For more, check out the Circuit Cellar’s October issue.

 

 

New CC Columnist to Focus on Programmable Logic

We’d like to introduce you to Colin O’Flynn, who will begin writing a bimonthly column titled “Programmable Logic In Practice” for Circuit Cellar beginning with our October issue.

Colin at his workbench

You may have already “met.” Since 2002, Circuit Cellar has published five articles from this Canadian electrical engineer, who is also a lecturer at Dalhousie University in Halifax, Nova Scotia, and a product developer.

Colin has been fascinated with embedded electronics since he was a child and his father gave him a few small “learn to solder” kits. Since then, he has constructed many projects, earned his master’s in applied science from Dalhousie, pursued graduate studies in cryptographic systems, and become an engineering consultant. Over the years, he has developed broad skills ranging from electronic assembly (including SMDs), to FPGA design in Verilog and VHDL, to high-speed PCB design.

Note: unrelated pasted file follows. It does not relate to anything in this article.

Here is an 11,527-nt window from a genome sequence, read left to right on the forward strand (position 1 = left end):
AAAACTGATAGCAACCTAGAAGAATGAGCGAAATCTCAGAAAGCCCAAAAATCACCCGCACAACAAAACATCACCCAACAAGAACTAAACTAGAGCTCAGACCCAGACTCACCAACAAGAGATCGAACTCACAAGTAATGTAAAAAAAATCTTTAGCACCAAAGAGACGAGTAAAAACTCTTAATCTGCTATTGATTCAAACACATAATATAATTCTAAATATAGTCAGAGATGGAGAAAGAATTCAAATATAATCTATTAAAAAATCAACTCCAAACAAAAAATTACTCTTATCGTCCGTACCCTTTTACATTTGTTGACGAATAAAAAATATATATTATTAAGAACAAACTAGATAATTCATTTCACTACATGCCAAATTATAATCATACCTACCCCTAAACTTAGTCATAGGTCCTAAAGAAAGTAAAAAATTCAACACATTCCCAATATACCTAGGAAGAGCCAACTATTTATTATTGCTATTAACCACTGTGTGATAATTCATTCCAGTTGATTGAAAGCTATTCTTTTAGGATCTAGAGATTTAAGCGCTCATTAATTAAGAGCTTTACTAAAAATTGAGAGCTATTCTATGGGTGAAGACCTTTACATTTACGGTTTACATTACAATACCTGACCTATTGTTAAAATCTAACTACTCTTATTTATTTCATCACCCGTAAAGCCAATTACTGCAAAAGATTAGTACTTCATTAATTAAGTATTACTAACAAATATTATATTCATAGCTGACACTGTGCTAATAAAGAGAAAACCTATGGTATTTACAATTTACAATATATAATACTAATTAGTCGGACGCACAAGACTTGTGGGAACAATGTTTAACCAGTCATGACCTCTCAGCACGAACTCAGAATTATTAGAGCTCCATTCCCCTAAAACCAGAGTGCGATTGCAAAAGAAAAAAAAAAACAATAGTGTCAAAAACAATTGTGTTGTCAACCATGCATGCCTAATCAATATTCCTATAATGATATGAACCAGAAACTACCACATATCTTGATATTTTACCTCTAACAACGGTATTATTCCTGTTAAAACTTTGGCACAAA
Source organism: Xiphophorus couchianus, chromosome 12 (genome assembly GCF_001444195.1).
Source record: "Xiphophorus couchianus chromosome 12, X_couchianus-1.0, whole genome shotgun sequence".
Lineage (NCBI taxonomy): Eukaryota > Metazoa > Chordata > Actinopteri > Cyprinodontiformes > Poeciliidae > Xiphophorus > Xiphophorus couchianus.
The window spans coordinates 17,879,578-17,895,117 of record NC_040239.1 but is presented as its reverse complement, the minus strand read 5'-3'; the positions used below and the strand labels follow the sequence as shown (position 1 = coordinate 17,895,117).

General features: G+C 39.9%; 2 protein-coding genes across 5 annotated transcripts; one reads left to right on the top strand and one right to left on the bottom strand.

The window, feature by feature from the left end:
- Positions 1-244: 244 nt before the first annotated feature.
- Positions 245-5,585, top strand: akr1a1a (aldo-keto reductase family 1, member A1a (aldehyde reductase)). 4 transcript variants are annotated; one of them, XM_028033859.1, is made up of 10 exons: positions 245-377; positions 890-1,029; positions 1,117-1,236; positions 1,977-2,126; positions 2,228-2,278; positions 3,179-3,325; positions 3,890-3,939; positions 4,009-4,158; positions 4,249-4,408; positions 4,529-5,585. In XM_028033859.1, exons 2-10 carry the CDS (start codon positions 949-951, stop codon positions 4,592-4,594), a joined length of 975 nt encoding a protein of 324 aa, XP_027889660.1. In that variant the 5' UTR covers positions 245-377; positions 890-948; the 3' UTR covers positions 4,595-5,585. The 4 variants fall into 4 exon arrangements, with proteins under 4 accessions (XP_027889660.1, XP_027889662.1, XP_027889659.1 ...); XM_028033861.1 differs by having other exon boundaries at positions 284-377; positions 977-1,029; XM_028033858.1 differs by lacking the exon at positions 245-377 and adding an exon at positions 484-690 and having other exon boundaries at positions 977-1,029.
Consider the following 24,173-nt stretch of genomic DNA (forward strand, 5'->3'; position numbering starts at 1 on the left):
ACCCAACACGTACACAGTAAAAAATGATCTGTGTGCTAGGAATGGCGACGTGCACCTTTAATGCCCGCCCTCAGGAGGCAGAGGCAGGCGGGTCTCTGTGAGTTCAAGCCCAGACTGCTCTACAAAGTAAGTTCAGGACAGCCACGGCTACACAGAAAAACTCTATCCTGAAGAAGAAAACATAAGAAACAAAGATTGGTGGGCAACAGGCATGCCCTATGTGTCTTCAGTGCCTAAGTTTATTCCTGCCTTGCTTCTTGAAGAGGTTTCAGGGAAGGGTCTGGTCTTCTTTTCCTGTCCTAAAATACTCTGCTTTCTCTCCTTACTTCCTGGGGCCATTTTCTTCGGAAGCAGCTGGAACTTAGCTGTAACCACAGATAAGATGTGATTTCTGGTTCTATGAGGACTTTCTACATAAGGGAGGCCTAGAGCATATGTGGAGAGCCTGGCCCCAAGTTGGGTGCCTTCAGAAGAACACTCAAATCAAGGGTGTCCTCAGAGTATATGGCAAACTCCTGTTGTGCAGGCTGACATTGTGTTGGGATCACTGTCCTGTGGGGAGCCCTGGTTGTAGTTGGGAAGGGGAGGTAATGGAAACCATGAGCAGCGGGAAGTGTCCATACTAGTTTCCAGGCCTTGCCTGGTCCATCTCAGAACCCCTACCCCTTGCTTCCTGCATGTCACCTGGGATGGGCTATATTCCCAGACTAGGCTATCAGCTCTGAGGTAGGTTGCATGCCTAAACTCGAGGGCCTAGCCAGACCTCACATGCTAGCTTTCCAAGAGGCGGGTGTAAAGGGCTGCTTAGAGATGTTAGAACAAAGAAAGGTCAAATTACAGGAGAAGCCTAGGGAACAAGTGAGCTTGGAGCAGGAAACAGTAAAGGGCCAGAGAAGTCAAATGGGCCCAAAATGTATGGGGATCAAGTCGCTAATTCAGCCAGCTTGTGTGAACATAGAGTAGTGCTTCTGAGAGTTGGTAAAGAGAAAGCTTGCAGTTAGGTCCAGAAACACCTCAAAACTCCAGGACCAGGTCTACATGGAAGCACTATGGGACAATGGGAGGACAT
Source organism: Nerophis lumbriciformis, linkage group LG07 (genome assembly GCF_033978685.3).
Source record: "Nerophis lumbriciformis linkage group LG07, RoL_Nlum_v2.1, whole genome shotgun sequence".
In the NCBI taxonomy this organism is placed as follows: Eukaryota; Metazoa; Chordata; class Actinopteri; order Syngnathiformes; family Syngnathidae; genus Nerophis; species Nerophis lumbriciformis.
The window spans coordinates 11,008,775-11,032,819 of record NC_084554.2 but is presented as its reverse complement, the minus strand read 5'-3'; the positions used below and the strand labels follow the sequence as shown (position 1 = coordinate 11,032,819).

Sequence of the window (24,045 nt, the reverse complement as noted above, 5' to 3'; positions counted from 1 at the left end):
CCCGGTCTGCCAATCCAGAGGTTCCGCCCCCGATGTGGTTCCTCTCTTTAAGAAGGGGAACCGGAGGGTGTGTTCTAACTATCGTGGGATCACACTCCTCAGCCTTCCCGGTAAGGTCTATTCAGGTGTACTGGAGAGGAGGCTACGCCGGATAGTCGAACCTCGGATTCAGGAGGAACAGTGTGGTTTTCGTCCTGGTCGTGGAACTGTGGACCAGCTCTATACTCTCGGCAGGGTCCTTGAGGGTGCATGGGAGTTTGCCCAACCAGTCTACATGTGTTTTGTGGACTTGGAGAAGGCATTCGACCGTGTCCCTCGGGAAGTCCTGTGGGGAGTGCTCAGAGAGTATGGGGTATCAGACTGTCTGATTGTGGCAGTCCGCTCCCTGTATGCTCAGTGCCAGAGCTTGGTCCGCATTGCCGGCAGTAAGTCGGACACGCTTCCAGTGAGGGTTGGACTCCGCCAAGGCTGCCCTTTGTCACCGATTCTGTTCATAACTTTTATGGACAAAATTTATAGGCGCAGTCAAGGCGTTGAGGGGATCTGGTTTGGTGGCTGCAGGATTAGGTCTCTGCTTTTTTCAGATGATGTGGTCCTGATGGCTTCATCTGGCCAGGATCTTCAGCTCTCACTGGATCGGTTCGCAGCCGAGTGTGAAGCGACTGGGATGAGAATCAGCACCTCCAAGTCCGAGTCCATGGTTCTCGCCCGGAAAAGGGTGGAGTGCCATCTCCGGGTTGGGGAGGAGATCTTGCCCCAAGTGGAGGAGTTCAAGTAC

And he likes to share what he knows, which makes him a good choice for Circuit Cellar.

Binary Explorer

One of his most recent  projects was a Binary Explorer Board, which he developed for use  in teaching a digital logic course at Dalhousie. It fulfilled his (and his students’) need for a simple programmable logic board with an integrated programmer, several switches and LEDs, and an integrated breadboard. He is working to develop the effective and affordable board into a product.

In the meantime, he is also planning some interesting column topics for Circuit Cellar.

He is interested in a range of possible topics, including circuit board layout for high-speed FPGAs; different methods of configuring an FPGA; design of memory into FPGA circuits;